Rising dollar makes Nepal’s winter clothes more expensive

According to Nepal Rastra Bank, prices of clothes and footwear rose by 7.68 per cent in the first two months of the current fiscal year ended mid-September.

Krishana Prasain

Krishana Prasain

The Kathmandu Post


Down jackets, long coats and fleece jackets have become pricier. Shutterstock

November 9, 2022

KATHMANDU – Winter clothes have become exorbitantly expensive due to a strong dollar, high transportation costs and low supply from China, according to traders.

Nepali merchants say they haven’t seen prices rise so steeply before. As per Chandan Pathak, proprietor of Voss Apparels, a men’s clothing store on New Road, the price of each item has increased by Rs500 to Rs1,000.

Down jackets, long coats and fleece jackets have become pricier.

“Even the price of the humble thermocot has risen to Rs1,800-2,000 from Rs1,200-1,400 last year,” said Pathak.

He gets his stock from China, and says that higher customs duties and freight charges are responsible for the price increases.

“Clothing items that come by air cargo are costlier than those that come overland,” said Pathak. “Even Nepal-made brands are expensive.”

According to Nepal Rastra Bank, prices of clothes and footwear rose by 7.68 percent in the first two months of the current fiscal year ended mid-September.

The figure was 3.41 percent in the same period in the last fiscal year.

Consumer price inflation stood at 8.64 percent in the review period as compared to 3.49 percent a year ago. Food and beverage inflation was recorded at 8.17 percent, while non-food and service inflation reached 9.02 percent, the central bank report said.

Transport inflation jumped by 23.41 percent in the first two months of the current fiscal year, compared to 9.92 percent in the same period in the last fiscal year.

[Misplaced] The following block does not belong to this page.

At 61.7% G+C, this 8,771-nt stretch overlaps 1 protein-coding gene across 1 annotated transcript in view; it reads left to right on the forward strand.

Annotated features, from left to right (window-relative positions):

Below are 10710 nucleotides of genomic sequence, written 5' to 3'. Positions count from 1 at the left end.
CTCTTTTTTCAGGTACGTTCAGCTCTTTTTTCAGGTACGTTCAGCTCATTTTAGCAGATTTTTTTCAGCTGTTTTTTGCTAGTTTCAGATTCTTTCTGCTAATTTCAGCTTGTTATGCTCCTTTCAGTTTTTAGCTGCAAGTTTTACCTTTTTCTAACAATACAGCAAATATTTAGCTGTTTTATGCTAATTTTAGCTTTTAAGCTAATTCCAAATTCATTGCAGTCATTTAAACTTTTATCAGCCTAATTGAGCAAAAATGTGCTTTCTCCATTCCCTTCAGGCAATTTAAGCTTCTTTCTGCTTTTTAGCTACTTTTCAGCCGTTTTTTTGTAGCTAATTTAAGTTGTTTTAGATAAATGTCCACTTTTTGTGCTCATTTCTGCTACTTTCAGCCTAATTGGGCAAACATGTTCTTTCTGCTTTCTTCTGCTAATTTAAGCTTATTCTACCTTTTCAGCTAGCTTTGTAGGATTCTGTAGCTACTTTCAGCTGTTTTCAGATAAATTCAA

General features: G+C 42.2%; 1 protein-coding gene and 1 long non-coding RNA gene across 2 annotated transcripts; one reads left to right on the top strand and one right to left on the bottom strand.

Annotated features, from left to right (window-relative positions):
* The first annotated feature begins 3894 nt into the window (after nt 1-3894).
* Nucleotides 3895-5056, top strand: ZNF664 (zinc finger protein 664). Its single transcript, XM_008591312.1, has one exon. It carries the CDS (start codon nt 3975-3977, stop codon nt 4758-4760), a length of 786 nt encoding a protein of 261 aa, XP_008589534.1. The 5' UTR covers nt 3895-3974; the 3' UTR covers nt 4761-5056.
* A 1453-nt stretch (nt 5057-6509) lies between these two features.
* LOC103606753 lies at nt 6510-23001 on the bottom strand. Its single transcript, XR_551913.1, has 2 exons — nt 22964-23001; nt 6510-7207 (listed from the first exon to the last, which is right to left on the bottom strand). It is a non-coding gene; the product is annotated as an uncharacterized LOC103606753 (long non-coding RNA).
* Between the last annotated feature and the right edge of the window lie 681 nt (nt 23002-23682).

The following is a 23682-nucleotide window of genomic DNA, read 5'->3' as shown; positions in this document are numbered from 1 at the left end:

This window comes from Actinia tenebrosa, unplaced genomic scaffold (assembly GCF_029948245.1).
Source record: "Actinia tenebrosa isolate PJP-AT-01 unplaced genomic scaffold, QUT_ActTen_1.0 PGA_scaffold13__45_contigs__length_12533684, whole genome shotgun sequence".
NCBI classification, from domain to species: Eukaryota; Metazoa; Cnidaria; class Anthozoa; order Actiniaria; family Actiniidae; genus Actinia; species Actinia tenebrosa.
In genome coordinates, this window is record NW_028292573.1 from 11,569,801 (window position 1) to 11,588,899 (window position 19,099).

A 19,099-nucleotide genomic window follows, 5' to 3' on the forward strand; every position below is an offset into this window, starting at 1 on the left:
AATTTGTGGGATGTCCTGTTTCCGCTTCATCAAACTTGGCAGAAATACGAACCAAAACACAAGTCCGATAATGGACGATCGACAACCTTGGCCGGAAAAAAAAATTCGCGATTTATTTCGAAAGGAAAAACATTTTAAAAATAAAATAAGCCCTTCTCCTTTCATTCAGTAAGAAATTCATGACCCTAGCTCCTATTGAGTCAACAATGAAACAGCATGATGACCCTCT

Sunil Kumar Dhanuka, immediate past president of the Nepal Foreign Trade Association, said that imports had declined by 35-40 percent, mainly due to the appreciation of the dollar that has made goods very expensive.

“The government rule requiring importers to keep 100 percent margin amount to open a letter of credit, a measure intended to control imports, has also increased prices of goods.”

Last December, the central bank made it mandatory for importers to keep 100 percent margin to open a letter of credit for the import of alcoholic drinks, tobacco, silver, furniture, sugar and foods that contain sweets, glucose, mineral water, energy drinks, cosmetics, shampoos, hair oils and colours, caps, footwear, umbrellas and construction materials.

“Freight charges have declined slightly of late, but they have nothing to do with the costs,” said Dhanuka.

It costs $4,500-$5,000 to ship a 40-foot container from China to Nepal and $2,500-$3,000 to ship a 20-foot container.

“The fee to ship a 20-foot container had once reached $5,500. The cost of shipping a 40-foot container had gone up to $9,000-$9,500,” Dhanuka said.

Before the pandemic, the charges were $1,800-$2,000 for a 20-foot container and $2,800 for a 40-foot container.

According to international media reports, freight rates have continued to fall as global trade volumes slowed as a result of shrinking demand for goods.